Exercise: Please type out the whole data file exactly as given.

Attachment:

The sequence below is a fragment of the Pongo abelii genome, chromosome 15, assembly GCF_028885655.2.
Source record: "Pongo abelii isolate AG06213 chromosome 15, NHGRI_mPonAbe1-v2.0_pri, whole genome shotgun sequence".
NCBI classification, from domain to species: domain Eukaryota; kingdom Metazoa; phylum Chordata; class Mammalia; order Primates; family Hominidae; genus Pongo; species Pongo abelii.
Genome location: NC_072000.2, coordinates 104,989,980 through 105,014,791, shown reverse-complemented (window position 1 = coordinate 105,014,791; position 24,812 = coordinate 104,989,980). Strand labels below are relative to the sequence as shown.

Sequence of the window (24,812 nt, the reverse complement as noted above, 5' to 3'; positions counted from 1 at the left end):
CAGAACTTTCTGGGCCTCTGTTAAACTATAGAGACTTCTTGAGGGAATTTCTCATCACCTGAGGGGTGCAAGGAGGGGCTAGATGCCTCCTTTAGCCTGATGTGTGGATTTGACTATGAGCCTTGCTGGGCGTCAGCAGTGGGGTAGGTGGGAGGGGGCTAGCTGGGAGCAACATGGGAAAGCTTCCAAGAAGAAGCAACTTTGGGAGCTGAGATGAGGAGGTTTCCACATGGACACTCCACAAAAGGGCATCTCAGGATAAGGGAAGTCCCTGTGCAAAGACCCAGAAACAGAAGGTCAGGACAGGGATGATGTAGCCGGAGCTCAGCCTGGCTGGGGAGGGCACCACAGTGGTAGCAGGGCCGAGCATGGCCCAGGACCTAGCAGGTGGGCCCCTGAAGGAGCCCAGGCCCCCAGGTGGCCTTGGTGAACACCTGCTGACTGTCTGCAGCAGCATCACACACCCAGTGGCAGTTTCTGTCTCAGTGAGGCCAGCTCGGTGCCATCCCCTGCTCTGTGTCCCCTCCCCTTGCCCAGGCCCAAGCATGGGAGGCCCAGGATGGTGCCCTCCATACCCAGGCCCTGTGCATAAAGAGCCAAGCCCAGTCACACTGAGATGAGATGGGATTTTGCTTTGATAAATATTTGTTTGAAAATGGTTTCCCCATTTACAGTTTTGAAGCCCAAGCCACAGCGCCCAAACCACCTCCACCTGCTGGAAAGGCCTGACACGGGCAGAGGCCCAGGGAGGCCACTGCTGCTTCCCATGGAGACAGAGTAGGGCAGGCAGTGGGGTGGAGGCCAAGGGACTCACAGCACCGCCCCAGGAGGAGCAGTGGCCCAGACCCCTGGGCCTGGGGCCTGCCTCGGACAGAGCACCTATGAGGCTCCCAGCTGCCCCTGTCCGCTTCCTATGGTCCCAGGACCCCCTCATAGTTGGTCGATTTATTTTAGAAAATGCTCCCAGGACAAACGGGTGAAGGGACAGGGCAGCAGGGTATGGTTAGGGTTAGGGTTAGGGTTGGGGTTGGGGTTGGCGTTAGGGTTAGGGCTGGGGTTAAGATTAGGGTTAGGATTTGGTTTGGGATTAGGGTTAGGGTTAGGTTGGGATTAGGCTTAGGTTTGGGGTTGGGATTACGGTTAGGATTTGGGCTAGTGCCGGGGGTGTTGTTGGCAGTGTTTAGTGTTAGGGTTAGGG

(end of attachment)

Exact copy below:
The sequence below is a fragment of the Pongo abelii genome, chromosome 15, assembly GCF_028885655.2.
Source record: "Pongo abelii isolate AG06213 chromosome 15, NHGRI_mPonAbe1-v2.0_pri, whole genome shotgun sequence".
NCBI classification, from domain to species: domain Eukaryota; kingdom Metazoa; phylum Chordata; class Mammalia; order Primates; family Hominidae; genus Pongo; species Pongo abelii.
Genome location: NC_072000.2, coordinates 104,989,980 through 105,014,791, shown reverse-complemented (window position 1 = coordinate 105,014,791; position 24,812 = coordinate 104,989,980). Strand labels below are relative to the sequence as shown.

Sequence of the window (24,812 nt, the reverse complement as noted above, 5' to 3'; positions counted from 1 at the left end):
CAGAACTTTCTGGGCCTCTGTTAAACTATAGAGACTTCTTGAGGGAATTTCTCATCACCTGAGGGGTGCAAGGAGGGGCTAGATGCCTCCTTTAGCCTGATGTGTGGATTTGACTATGAGCCTTGCTGGGCGTCAGCAGTGGGGTAGGTGGGAGGGGGCTAGCTGGGAGCAACATGGGAAAGCTTCCAAGAAGAAGCAACTTTGGGAGCTGAGATGAGGAGGTTTCCACATGGACACTCCACAAAAGGGCATCTCAGGATAAGGGAAGTCCCTGTGCAAAGACCCAGAAACAGAAGGTCAGGACAGGGATGATGTAGCCGGAGCTCAGCCTGGCTGGGGAGGGCACCACAGTGGTAGCAGGGCCGAGCATGGCCCAGGACCTAGCAGGTGGGCCCCTGAAGGAGCCCAGGCCCCCAGGTGGCCTTGGTGAACACCTGCTGACTGTCTGCAGCAGCATCACACACCCAGTGGCAGTTTCTGTCTCAGTGAGGCCAGCTCGGTGCCATCCCCTGCTCTGTGTCCCCTCCCCTTGCCCAGGCCCAAGCATGGGAGGCCCAGGATGGTGCCCTCCATACCCAGGCCCTGTGCATAAAGAGCCAAGCCCAGTCACACTGAGATGAGATGGGATTTTGCTTTGATAAATATTTGTTTGAAAATGGTTTCCCCATTTACAGTTTTGAAGCCCAAGCCACAGCGCCCAAACCACCTCCACCTGCTGGAAAGGCCTGACACGGGCAGAGGCCCAGGGAGGCCACTGCTGCTTCCCATGGAGACAGAGTAGGGCAGGCAGTGGGGTGGAGGCCAAGGGACTCACAGCACCGCCCCAGGAGGAGCAGTGGCCCAGACCCCTGGGCCTGGGGCCTGCCTCGGACAGAGCACCTATGAGGCTCCCAGCTGCCCCTGTCCGCTTCCTATGGTCCCAGGACCCCCTCATAGTTGGTCGATTTATTTTAGAAAATGCTCCCAGGACAAACGGGTGAAGGGACAGGGCAGCAGGGTATGGTTAGGGTTAGGGTTAGGGTTGGGGTTGGGGTTGGCGTTAGGGTTAGGGCTGGGGTTAAGATTAGGGTTAGGATTTGGTTTGGGATTAGGGTTAGGGTTAGGTTGGGATTAGGCTTAGGTTTGGGGTTGGGATTACGGTTAGGATTTGGGCTAGTGCCGGGGGTGTTGTTGGCAGTGTTTAGTGTTAGGGTTAGGG